I went to the woods because I wished to live deliberately, to front only the essential facts of life, and see if I could not learn what it had to teach, and not, when I came to die, discover that I had not lived. I did not wish to live what was not life, living is so dear; nor did I wish to practise resignation, unless it was quite necessary. I wanted to live deep and suck out all the marrow of life, to live so sturdily and Spartan-like as to put to rout all that was not life, to cut a broad swath and shave close, to drive life into a corner, and reduce it to its lowest terms, and, if it proved to be mean, why then to get the whole and genuine meanness of it, and publish its meanness to the world; or if it were sublime, to know it by experience, and be able to give a true account of it in my next excursion. For most men, it appears to me, are in a strange uncertainty about it, whether it is of the devil or of God, and have somewhat hastily concluded that it is the chief end of man here to "glorify God and enjoy him forever." Still we live meanly, like ants; though the fable tells us that we were long ago changed into men; like pygmies we fight with cranes; it is error upon error, and clout upon clout, and our best virtue has for its occasion a superfluous and evitable wretchedness. Our life is frittered away by detail. An honest man has hardly need to count more than his ten fingers, or in extreme cases he may add his ten toes, and lump the rest. Simplicity, simplicity, simplicity! I say, let your affairs be as two or three, and not a hundred or a thousand; instead of a million count half a dozen, and keep your accounts on your thumb-nail. In the midst of this chopping sea of civilized life, such are the clouds and storms and quicksands and thousand-and-one items to be allowed for, that a man has to live, if he would not founder and go to the bottom and not make his port at all, by dead reckoning, and he must be a great calculator indeed who succeeds. Simplify, simplify. Instead of three meals a day, if it be necessary eat but one; instead of a hundred dishes, five; and reduce other things in proportion. Our life is like a German Confederacy, made up of petty states, with its boundary forever fluctuating, so that even a German cannot tell you how it is bounded at any moment. The nation itself, with all its so-called internal improvements, which, by the way are all external and superficial, is just such an unwieldy and overgrown establishment, cluttered with furniture and tripped up by its own traps, ruined by luxury and heedless expense, by want of calculation and a worthy aim, as the million households in the land; and the only cure for it, as for them, is in a rigid economy, a stern and more than Spartan simplicity of life and elevation of purpose. It lives too fast. Men think that it is essential that the Nation have commerce, and export ice, and talk through a telegraph, and ride thirty miles an hour, without a doubt, whether they do or not; but whether we should live like baboons or like men, is a little uncertain. If we do not get out sleepers, and forge rails, and devote days and nights to the work, but go to tinkering upon our lives to improve them, who will build railroads? And if railroads are not built, how shall we get to heaven in season? But if we stay at home and mind our business, who will want railroads? We do not ride on the railroad; it rides upon us. Did you ever think what those sleepers are that underlie the railroad? Each one is a man, an Irishman, or a Yankee man. The rails are laid on them, and they are covered with sand, and the cars run smoothly over them. They are sound sleepers, I assure you. And every few years a new lot is laid down and run over; so that, if some have the pleasure of riding on a rail, others have the misfortune to be ridden upon. And when they run over a man that is walking in his sleep, a supernumerary sleeper in the wrong position, and wake him up, they suddenly stop the cars, and make a hue and cry about it, as if this were an exception. I am glad to know that it takes a gang of men for every five miles to keep the sleepers down and level in their beds as it is, for this is a sign that they may sometime get up again.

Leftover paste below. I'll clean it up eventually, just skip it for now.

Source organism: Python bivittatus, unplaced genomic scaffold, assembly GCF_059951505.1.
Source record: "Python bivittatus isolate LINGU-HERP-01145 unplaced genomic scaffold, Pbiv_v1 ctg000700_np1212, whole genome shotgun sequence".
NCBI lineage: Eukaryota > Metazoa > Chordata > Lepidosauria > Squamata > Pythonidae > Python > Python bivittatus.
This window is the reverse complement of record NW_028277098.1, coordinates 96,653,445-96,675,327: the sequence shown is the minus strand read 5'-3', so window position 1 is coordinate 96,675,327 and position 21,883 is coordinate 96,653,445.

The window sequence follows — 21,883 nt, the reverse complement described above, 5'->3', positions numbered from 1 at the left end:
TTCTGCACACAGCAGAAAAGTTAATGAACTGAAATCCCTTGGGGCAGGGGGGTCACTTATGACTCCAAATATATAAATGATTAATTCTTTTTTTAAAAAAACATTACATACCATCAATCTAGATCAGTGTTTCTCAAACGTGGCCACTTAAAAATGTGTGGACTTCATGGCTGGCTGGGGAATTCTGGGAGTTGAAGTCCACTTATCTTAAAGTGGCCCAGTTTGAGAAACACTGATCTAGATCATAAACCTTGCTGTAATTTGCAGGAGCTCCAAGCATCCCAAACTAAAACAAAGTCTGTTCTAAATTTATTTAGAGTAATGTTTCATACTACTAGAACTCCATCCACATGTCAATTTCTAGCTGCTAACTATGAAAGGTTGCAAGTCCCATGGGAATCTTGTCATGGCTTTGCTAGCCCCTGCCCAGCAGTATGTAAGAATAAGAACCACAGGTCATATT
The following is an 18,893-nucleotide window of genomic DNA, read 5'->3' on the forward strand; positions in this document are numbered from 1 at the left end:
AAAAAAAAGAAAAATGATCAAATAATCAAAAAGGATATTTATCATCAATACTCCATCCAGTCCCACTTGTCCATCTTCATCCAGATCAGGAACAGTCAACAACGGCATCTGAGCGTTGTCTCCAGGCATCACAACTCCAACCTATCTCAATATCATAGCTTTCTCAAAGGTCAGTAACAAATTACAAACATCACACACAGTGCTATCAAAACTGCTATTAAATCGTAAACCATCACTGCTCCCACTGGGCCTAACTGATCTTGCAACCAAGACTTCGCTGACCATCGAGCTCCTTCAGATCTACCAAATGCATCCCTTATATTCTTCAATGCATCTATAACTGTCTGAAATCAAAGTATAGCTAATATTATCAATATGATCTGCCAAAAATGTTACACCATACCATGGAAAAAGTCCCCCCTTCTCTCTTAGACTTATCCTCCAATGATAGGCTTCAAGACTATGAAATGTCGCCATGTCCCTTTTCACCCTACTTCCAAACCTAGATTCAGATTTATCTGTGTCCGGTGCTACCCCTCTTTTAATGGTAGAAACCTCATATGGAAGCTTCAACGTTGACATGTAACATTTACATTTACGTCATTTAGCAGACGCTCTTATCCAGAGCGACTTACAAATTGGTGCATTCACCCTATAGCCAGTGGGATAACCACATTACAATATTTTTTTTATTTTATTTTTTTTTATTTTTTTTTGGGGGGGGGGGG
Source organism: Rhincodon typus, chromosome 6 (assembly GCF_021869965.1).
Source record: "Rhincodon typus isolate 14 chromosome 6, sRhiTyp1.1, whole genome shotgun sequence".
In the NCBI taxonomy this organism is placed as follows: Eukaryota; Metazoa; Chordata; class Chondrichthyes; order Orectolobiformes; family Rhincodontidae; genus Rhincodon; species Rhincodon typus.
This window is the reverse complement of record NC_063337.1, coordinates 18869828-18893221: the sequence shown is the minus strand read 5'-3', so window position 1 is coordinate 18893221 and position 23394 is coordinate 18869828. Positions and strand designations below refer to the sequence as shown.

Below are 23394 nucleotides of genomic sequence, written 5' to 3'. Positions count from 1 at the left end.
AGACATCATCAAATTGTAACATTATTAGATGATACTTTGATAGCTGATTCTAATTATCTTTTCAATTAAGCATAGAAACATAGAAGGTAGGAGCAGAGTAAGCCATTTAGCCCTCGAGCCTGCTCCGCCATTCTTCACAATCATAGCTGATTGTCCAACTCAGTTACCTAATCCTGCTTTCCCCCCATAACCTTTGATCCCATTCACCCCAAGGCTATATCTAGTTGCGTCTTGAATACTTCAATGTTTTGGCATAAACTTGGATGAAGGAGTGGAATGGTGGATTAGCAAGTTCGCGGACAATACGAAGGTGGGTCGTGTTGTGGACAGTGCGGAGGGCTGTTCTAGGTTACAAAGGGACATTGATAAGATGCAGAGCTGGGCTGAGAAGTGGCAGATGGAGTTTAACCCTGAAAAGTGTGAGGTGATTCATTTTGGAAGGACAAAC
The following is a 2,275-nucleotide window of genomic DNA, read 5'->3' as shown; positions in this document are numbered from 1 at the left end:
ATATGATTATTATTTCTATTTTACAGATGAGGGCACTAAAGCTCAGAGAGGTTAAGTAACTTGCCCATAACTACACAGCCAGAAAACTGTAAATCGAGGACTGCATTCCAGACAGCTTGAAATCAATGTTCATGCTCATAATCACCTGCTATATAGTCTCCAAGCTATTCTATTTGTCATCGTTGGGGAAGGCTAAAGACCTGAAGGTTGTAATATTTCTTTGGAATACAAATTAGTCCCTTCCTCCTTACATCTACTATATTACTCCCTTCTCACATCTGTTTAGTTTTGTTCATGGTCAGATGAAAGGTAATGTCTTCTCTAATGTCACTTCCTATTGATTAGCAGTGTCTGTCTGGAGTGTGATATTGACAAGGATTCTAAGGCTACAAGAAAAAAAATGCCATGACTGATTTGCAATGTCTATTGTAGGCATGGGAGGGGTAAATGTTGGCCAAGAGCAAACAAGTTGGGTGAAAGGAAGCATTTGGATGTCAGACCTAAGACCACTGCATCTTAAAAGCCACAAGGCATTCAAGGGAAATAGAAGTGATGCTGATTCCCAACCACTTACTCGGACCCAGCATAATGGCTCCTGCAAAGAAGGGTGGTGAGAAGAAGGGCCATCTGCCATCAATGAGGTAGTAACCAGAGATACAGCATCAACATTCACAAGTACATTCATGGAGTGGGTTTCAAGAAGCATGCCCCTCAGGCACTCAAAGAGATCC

And read this excerpt--it's beautiful-- from the very end of Walden.